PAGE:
North Carolina Department of Health and Human Services (NCDHHS) Secretary Dr. Mandy Cohen is putting her upper arm where her mouth is.
She’s getting a flu shot this week at the Wake County Public Health Center with plenty of media around as one way to help convince North Carolinians to get a flu vaccination this year.
State health officials tell citizens to have their flu vaccination every year or twice a year. However, this year, they say, it’s more important than ever to get vaccinated for the flu. This fall, they expect to see the usual large numbers of flu cases – which can be deadly – however, they’re also expecting a new wave of the coronavirus.
The fear is that having those two diseases cycling through the state at the same time will overtax the state’s hospital system. So, health officials are encouraging all North Carolinians to get vaccinated for the flu this year.
Like COVID-19, the flu can be deadly, but, unlike COVID-19, there is a vaccine for the flu currently available and state health officials said this week that there were 186 flu deaths reported in North Carolina last year. Of those, 105 were people age 65 and older – while five were children under the age of 18.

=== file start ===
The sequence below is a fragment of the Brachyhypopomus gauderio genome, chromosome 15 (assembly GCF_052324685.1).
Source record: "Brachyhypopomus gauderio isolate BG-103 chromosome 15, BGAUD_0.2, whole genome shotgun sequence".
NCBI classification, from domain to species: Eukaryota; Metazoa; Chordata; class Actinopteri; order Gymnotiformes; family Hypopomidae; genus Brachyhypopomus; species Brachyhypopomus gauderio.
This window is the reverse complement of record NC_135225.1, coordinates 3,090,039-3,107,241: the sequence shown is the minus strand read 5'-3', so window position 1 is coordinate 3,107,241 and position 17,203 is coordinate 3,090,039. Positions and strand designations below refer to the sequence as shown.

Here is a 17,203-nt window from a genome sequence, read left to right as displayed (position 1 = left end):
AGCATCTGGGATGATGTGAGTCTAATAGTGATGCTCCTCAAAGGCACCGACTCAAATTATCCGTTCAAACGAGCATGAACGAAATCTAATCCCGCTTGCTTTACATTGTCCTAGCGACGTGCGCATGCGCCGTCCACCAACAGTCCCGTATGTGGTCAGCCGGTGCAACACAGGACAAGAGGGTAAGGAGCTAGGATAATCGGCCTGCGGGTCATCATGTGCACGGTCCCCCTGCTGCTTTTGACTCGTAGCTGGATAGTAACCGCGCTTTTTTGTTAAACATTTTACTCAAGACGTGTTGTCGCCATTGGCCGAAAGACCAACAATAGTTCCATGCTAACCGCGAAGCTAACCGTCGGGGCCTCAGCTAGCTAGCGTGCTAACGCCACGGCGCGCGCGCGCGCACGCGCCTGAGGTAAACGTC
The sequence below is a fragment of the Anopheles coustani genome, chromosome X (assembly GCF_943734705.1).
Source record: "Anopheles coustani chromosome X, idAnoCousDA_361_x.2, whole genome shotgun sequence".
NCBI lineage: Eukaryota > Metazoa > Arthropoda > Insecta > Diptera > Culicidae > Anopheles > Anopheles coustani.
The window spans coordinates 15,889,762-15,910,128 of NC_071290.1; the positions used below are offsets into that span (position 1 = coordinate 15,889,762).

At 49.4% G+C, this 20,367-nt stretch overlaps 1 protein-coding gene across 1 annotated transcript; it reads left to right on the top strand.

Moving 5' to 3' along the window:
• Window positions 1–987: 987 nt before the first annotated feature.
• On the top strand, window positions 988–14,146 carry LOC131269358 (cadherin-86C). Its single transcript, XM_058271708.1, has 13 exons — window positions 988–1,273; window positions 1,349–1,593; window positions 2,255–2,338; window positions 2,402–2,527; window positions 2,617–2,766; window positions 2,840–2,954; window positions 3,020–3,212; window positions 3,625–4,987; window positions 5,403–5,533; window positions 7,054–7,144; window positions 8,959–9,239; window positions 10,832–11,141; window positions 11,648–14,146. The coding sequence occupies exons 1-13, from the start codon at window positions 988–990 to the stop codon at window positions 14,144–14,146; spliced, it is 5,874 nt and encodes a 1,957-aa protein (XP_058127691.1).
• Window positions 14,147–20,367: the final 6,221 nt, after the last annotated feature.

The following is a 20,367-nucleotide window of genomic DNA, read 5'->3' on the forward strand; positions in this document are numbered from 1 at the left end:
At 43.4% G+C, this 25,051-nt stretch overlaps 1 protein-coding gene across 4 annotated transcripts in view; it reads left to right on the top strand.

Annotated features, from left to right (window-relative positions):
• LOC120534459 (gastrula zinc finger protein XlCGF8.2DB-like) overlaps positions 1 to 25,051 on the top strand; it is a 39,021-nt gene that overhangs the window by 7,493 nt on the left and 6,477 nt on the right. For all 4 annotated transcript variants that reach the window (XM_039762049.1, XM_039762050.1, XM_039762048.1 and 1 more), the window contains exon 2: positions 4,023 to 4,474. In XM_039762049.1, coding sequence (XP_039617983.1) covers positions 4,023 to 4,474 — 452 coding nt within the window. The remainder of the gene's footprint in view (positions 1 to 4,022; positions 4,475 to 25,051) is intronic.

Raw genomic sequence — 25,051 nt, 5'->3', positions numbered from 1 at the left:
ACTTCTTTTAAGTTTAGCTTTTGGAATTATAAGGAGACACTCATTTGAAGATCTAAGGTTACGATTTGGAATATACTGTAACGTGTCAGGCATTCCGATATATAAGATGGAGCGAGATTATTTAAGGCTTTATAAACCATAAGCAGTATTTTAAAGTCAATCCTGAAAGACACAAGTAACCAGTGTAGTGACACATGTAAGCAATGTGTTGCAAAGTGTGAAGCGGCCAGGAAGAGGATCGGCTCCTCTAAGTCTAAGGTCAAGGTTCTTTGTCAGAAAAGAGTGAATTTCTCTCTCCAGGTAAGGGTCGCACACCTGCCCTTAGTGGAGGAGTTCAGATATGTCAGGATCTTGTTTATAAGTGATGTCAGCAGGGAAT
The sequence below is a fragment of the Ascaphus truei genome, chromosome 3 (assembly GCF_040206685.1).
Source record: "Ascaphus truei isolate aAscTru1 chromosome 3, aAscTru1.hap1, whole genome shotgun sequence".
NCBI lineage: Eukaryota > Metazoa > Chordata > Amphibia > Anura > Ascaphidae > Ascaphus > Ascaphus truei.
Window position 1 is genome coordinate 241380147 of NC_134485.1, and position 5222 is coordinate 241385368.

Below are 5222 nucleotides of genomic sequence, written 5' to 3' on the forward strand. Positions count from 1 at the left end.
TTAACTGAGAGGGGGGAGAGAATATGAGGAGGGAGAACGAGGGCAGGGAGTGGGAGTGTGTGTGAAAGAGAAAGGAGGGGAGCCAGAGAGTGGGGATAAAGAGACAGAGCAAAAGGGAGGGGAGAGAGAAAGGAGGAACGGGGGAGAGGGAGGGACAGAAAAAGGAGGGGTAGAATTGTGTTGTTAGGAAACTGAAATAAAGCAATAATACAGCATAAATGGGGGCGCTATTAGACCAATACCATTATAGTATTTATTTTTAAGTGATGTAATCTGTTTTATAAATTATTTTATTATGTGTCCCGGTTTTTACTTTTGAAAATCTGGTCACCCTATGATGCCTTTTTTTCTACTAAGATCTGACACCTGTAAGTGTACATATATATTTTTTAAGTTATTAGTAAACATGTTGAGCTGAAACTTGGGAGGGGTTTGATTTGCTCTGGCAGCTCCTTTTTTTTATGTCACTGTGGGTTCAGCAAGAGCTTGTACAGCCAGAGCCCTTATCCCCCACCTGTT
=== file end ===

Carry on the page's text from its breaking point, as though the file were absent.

Health officials argue that vaccinations are the best way to avoid getting the flu – or to have a chance of having milder symptoms if you do get the flu.
Flu shots are readily available right now at drug stores, public health facilities, hospitals, and other places– in some cases at no charge to the recipient. Also, a good number of employers hold flu vaccine clinics for their employees. To name one example, each year in late summer or early fall, a county nurse shows up before a Guilford County Board of Commissioners meeting and gives the commissioners a shot in the arm.
People in the state who don’t know where to get a flu shot can visit vaccinefinder.org/find-vaccine to find places where they can get a shot in the arm.